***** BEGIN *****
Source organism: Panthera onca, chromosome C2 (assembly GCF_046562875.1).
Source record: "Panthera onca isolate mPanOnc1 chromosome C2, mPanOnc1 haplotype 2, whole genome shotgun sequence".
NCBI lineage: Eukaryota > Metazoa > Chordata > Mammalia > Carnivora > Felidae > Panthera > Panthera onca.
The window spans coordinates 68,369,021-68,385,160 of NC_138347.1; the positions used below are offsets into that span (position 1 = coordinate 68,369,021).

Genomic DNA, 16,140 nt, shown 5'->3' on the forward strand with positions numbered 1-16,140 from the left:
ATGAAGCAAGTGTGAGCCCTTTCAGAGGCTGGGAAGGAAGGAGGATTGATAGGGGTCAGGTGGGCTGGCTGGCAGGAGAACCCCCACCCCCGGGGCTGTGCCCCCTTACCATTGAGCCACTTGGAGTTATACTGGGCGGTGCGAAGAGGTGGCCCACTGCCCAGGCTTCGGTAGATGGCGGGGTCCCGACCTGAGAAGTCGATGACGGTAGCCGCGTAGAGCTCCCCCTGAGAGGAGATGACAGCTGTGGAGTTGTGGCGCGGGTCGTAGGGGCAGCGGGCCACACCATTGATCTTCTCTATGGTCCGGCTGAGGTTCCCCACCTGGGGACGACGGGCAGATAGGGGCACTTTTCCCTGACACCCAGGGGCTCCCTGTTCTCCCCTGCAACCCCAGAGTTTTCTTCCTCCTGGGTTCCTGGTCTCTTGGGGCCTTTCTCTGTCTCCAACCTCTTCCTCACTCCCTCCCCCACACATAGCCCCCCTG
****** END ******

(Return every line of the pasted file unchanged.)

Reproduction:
Source organism: Panthera onca, chromosome C2 (assembly GCF_046562875.1).
Source record: "Panthera onca isolate mPanOnc1 chromosome C2, mPanOnc1 haplotype 2, whole genome shotgun sequence".
NCBI lineage: Eukaryota > Metazoa > Chordata > Mammalia > Carnivora > Felidae > Panthera > Panthera onca.
The window spans coordinates 68,369,021-68,385,160 of NC_138347.1; the positions used below are offsets into that span (position 1 = coordinate 68,369,021).

Genomic DNA, 16,140 nt, shown 5'->3' on the forward strand with positions numbered 1-16,140 from the left:
ATGAAGCAAGTGTGAGCCCTTTCAGAGGCTGGGAAGGAAGGAGGATTGATAGGGGTCAGGTGGGCTGGCTGGCAGGAGAACCCCCACCCCCGGGGCTGTGCCCCCTTACCATTGAGCCACTTGGAGTTATACTGGGCGGTGCGAAGAGGTGGCCCACTGCCCAGGCTTCGGTAGATGGCGGGGTCCCGACCTGAGAAGTCGATGACGGTAGCCGCGTAGAGCTCCCCCTGAGAGGAGATGACAGCTGTGGAGTTGTGGCGCGGGTCGTAGGGGCAGCGGGCCACACCATTGATCTTCTCTATGGTCCGGCTGAGGTTCCCCACCTGGGGACGACGGGCAGATAGGGGCACTTTTCCCTGACACCCAGGGGCTCCCTGTTCTCCCCTGCAACCCCAGAGTTTTCTTCCTCCTGGGTTCCTGGTCTCTTGGGGCCTTTCTCTGTCTCCAACCTCTTCCTCACTCCCTCCCCCACACATAGCCCCCCTG